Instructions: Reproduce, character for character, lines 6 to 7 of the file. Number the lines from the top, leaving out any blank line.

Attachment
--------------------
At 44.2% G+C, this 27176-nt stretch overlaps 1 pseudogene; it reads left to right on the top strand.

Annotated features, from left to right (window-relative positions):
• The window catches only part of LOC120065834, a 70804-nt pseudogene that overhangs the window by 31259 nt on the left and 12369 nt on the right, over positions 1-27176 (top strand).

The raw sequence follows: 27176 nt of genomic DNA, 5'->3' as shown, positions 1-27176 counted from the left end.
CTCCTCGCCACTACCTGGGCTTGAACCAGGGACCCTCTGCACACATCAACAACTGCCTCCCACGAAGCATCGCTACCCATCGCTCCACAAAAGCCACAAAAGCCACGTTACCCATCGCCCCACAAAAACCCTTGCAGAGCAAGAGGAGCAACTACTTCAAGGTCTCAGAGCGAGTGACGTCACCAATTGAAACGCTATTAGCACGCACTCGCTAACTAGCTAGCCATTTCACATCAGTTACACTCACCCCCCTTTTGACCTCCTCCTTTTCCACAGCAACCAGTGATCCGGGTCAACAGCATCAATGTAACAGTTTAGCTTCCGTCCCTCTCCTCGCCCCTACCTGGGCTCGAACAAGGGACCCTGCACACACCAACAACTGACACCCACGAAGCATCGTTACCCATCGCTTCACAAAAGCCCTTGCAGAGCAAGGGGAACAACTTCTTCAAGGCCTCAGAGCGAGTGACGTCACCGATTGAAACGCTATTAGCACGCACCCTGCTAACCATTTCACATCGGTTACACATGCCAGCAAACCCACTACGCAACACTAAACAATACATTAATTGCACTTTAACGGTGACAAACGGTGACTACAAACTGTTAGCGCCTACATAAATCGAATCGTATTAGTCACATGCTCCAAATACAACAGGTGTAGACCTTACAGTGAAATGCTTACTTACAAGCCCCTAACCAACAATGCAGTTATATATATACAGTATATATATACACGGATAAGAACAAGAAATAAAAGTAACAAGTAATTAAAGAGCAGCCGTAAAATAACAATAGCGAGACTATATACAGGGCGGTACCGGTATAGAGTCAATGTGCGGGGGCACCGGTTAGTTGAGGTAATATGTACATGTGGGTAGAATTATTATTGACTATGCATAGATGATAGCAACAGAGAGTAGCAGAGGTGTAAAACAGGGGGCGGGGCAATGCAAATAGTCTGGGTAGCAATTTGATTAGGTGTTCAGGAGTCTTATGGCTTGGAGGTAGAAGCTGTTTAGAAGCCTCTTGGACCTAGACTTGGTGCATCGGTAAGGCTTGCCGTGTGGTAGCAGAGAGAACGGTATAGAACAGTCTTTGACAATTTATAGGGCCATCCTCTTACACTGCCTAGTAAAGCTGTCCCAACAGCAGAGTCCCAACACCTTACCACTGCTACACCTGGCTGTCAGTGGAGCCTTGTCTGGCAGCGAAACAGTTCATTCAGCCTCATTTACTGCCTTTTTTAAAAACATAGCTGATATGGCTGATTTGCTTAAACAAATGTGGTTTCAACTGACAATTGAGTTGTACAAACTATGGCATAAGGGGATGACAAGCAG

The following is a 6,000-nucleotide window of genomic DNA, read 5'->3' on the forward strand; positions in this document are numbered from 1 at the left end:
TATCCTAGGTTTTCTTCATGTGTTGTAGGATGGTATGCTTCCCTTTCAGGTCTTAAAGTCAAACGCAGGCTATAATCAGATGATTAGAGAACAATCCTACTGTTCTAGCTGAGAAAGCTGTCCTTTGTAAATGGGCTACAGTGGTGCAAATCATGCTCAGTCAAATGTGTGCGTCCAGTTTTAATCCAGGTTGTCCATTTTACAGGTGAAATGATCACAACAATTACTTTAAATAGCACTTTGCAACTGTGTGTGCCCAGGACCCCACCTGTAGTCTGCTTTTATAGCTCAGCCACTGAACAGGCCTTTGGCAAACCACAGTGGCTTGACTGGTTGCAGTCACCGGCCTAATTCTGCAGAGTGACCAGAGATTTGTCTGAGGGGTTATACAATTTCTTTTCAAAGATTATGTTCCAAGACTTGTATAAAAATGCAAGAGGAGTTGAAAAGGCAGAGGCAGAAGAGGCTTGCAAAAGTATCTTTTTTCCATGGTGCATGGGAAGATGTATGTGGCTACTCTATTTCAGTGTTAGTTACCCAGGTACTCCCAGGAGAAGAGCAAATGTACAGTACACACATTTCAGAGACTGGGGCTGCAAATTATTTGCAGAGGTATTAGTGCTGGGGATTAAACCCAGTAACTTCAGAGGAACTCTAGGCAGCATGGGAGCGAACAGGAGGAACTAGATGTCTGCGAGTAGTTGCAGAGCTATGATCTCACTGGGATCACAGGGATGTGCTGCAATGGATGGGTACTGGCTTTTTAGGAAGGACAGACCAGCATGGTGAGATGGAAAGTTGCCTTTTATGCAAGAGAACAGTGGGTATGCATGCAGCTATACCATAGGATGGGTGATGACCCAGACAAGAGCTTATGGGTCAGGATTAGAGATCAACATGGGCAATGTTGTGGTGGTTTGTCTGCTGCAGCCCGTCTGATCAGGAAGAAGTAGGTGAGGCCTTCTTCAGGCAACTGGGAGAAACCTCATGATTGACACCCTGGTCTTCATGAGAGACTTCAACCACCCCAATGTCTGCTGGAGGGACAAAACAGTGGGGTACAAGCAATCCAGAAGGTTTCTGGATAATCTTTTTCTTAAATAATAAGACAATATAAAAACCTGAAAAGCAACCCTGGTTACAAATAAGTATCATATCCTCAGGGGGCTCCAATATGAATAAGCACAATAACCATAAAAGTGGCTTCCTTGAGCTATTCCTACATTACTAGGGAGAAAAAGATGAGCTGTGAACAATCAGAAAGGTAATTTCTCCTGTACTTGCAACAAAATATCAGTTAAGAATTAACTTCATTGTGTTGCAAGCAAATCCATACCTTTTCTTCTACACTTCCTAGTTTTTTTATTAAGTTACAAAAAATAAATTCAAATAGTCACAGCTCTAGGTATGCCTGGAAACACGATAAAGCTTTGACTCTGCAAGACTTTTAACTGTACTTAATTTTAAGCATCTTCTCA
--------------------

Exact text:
The following is a 6,000-nucleotide window of genomic DNA, read 5'->3' on the forward strand; positions in this document are numbered from 1 at the left end:
TATCCTAGGTTTTCTTCATGTGTTGTAGGATGGTATGCTTCCCTTTCAGGTCTTAAAGTCAAACGCAGGCTATAATCAGATGATTAGAGAACAATCCTACTGTTCTAGCTGAGAAAGCTGTCCTTTGTAAATGGGCTACAGTGGTGCAAATCATGCTCAGTCAAATGTGTGCGTCCAGTTTTAATCCAGGTTGTCCATTTTACAGGTGAAATGATCACAACAATTACTTTAAATAGCACTTTGCAACTGTGTGTGCCCAGGACCCCACCTGTAGTCTGCTTTTATAGCTCAGCCACTGAACAGGCCTTTGGCAAACCACAGTGGCTTGACTGGTTGCAGTCACCGGCCTAATTCTGCAGAGTGACCAGAGATTTGTCTGAGGGGTTATACAATTTCTTTTCAAAGATTATGTTCCAAGACTTGTATAAAAATGCAAGAGGAGTTGAAAAGGCAGAGGCAGAAGAGGCTTGCAAAAGTATCTTTTTTCCATGGTGCATGGGAAGATGTATGTGGCTACTCTATTTCAGTGTTAGTTACCCAGGTACTCCCAGGAGAAGAGCAAATGTACAGTACACACATTTCAGAGACTGGGGCTGCAAATTATTTGCAGAGGTATTAGTGCTGGGGATTAAACCCAGTAACTTCAGAGGAACTCTAGGCAGCATGGGAGCGAACAGGAGGAACTAGATGTCTGCGAGTAGTTGCAGAGCTATGATCTCACTGGGATCACAGGGATGTGCTGCAATGGATGGGTACTGGCTTTTTAGGAAGGACAGACCAGCATGGTGAGATGGAAAGTTGCCTTTTATGCAAGAGAACAGTGGGTATGCATGCAGCTATACCATAGGATGGGTGATGACCCAGACAAGAGCTTATGGGTCAGGATTAGAGATCAACATGGGCAATGTTGTGGTGGTTTGTCTGCTGCAGCCCGTCTGATCAGGAAGAAGTAGGTGAGGCCTTCTTCAGGCAACTGGGAGAAACCTCATGATTGACACCCTGGTCTTCATGAGAGACTTCAACCACCCCAATGTCTGCTGGAGGGACAAAACAGTGGGGTACAAGCAATCCAGAAGGTTTCTGGATAATCTTTTTCTTAAATAATAAGACAATATAAAAACCTGAAAAGCAACCCTGGTTACAAATAAGTATCATATCCTCAGGGGGCTCCAATATGAATAAGCACAATAACCATAAAAGTGGCTTCCTTGAGCTATTCCTACATTACTAGGGAGAAAAAGATGAGCTGTGAACAATCAGAAAGGTAATTTCTCCTGTACTTGCAACAAAATATCAGTTAAGAATTAACTTCATTGTGTTGCAAGCAAATCCATACCTTTTCTTCTACACTTCCTAGTTTTTTTATTAAGTTACAAAAAATAAATTCAAATAGTCACAGCTCTAGGTATGCCTGGAAACACGATAAAGCTTTGACTCTGCAAGACTTTTAACTGTACTTAATTTTAAGCATCTTCTCA